Since it has a unique typing in terms of Pokémon on this list, Butterfree brings some cool options to the table while also having a bit of RNG involved. G-Max Befuddle essentially rolls a dice after dealing damage and inflicts poison, paralysis, or sleep to the targets it manages to hit. 

That can lead to some bad situations for your opponent depending on the timing in the match or which Pokémon are present on the field. But again, watch out for Stealth Rocks. 

7) Gigantimax Charizard

Charizard fatigue? If this wasn’t such a solid Pokémon, it wouldn’t be this high based on how many different versions of the Kanto starter we’ve seen in recent years. But it’s the best Fire-type capable of Gigantimaxing. 

You can run it as a physical or special set with various coverage on each spectrum that can counter some of the biggest walls this Godzilla ripoff form might encounter. It can take a few hits as long as they aren’t based on a rock and will outspeed most things that scare it. 

And if it wasn’t clear, this is another Stealth Rock target, which means you’ll likely want a Rapid Spin user on your team for Charizard, Butterfree, or Centiskorch. Thank goodness that move actually got a buff, too. 

6) Gigantimax Orbeetle

Orbeetle is a weird Pokémon. It has outstanding defenses and solid special attack and speed stats, but the only real downside seems to be its lackluster HP that hinders its usefulness as a real tank. 

The stats alone make it good in raids and competitive, but you’ll want to plan how you use G-Max Gravitas because once it hits, it’ll change how gravity works on the field. Gravity, in this case, means any Pokémon normally considered off the ground will be grounded, making Flying-types and Pokémon with abilities like Levitate vulnerable to Ground-type attacks.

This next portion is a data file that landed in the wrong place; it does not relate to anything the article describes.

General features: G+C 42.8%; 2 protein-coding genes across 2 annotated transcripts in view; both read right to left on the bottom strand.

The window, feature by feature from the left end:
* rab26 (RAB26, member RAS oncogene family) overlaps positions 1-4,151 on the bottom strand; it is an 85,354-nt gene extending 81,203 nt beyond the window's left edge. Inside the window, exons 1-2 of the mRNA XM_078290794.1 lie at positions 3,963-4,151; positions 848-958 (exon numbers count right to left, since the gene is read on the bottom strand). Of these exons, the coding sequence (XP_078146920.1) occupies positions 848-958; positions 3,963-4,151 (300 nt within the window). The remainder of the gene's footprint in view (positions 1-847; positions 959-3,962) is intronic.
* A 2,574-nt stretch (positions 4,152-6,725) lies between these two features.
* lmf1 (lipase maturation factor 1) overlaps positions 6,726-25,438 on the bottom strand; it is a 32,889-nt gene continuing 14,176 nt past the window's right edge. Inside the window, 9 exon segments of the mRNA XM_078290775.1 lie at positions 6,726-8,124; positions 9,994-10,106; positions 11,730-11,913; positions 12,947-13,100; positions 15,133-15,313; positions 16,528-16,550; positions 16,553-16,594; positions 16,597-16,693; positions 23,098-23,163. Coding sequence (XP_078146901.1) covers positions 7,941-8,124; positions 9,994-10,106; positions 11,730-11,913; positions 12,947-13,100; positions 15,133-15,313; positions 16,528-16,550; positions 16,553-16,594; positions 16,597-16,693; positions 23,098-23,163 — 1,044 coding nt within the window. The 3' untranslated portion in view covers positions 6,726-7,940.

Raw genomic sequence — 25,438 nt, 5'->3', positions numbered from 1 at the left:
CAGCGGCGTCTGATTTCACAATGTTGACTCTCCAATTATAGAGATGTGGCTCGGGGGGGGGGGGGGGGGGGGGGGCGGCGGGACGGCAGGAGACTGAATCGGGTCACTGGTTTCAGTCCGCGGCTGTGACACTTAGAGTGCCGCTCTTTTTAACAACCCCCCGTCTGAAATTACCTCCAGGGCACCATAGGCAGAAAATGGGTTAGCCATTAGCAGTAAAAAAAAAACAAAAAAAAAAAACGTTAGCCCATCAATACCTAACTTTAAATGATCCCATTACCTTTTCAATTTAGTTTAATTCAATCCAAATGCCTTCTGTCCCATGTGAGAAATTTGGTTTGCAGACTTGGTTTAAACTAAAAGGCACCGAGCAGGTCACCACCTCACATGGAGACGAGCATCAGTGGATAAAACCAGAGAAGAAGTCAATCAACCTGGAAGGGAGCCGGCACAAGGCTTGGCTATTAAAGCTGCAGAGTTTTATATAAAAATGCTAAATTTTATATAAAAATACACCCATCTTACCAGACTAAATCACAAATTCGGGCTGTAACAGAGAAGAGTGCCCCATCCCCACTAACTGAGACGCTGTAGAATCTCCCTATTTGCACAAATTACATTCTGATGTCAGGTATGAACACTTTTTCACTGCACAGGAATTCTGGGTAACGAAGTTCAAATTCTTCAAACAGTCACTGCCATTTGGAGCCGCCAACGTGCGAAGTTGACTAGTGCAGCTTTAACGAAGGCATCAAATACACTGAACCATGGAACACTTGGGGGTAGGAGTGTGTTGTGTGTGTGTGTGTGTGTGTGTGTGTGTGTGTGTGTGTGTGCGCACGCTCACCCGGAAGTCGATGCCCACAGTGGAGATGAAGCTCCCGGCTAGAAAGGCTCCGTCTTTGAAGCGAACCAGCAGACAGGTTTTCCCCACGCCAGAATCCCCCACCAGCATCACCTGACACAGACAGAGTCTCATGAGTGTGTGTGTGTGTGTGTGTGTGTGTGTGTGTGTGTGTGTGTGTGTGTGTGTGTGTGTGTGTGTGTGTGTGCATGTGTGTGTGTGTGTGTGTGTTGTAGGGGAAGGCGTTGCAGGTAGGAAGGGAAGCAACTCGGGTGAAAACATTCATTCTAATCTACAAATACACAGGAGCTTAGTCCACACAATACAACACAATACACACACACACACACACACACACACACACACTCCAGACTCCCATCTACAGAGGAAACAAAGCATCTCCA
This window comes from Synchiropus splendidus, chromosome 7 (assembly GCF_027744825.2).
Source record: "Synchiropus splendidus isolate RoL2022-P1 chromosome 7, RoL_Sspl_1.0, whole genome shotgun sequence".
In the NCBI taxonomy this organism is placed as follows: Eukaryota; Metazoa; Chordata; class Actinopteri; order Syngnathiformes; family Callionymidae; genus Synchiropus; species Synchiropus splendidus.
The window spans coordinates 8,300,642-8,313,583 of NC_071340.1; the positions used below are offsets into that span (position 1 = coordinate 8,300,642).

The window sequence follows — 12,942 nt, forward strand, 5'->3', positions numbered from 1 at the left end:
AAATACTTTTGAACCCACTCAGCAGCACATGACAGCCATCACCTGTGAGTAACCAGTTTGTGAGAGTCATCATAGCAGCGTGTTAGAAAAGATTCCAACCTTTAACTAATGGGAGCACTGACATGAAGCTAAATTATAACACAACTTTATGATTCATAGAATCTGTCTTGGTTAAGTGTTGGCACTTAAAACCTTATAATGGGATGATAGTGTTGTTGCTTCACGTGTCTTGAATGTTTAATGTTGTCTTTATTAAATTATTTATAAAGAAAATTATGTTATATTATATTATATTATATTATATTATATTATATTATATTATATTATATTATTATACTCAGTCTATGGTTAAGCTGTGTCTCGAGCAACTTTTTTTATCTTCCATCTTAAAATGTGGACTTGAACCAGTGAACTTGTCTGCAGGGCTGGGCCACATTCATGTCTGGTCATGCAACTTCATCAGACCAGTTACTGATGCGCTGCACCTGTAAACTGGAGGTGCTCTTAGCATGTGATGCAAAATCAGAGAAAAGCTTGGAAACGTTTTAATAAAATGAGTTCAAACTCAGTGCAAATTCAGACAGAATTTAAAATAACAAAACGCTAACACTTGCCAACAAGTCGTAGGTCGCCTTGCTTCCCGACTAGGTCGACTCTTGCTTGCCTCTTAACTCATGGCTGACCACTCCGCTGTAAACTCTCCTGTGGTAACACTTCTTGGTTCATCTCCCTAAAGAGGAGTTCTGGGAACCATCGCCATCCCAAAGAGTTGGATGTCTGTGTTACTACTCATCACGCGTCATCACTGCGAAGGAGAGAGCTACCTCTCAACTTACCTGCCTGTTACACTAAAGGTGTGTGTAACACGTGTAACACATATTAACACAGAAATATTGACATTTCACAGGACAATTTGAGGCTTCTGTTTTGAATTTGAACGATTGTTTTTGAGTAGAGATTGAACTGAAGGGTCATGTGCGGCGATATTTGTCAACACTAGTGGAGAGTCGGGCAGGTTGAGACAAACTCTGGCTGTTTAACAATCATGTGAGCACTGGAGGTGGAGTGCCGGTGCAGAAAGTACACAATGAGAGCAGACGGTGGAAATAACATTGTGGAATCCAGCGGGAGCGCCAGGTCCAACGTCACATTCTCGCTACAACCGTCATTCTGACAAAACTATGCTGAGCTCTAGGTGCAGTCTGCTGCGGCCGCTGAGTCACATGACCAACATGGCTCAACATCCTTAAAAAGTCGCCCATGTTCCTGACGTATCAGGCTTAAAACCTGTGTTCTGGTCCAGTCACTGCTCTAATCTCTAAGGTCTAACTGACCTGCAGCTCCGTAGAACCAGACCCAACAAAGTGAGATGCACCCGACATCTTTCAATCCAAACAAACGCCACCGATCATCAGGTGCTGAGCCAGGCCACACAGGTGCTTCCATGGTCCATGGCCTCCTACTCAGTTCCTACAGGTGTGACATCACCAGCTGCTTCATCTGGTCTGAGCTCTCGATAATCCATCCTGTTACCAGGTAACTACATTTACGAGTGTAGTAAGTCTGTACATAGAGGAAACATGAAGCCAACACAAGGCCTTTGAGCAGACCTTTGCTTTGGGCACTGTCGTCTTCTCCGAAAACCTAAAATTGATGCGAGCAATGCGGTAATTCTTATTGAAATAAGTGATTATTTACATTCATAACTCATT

Changing gravity has been successfully implemented into competitive teams in the past, but you’ll need to build your team around the possibility of gravity being intense. Otherwise, you could be caught in a bad situation. 

5) Gigantimax Alcremie

Healing your teammates is a useful ability when VGC is a doubles format. And a Gigantimax form will also double as a bigger target than most other Pokémon that share the field with it. 

So if Gigantimaxing is allowed in competitive play, G-Max Finale is going to become a heavily-used strategy. It won’t be broken because it only heals a percentage of your ally’s health and Alcremie doesn’t have the best stats, but it’s still a decent Pokémon. 

Several prominent Steel and Poison-types will also keep the whipped cream in check if things do get out of hand, though. But Alcremie is a great Pokémon to bring to raid battles with friends. 

4) Gigantimax Grimmsnarl

One of the most dangerous things you can do in any competitive format is to force your opponent to reach for something. And that’s exactly what Grimmsnarl can do with G-Max Snooze.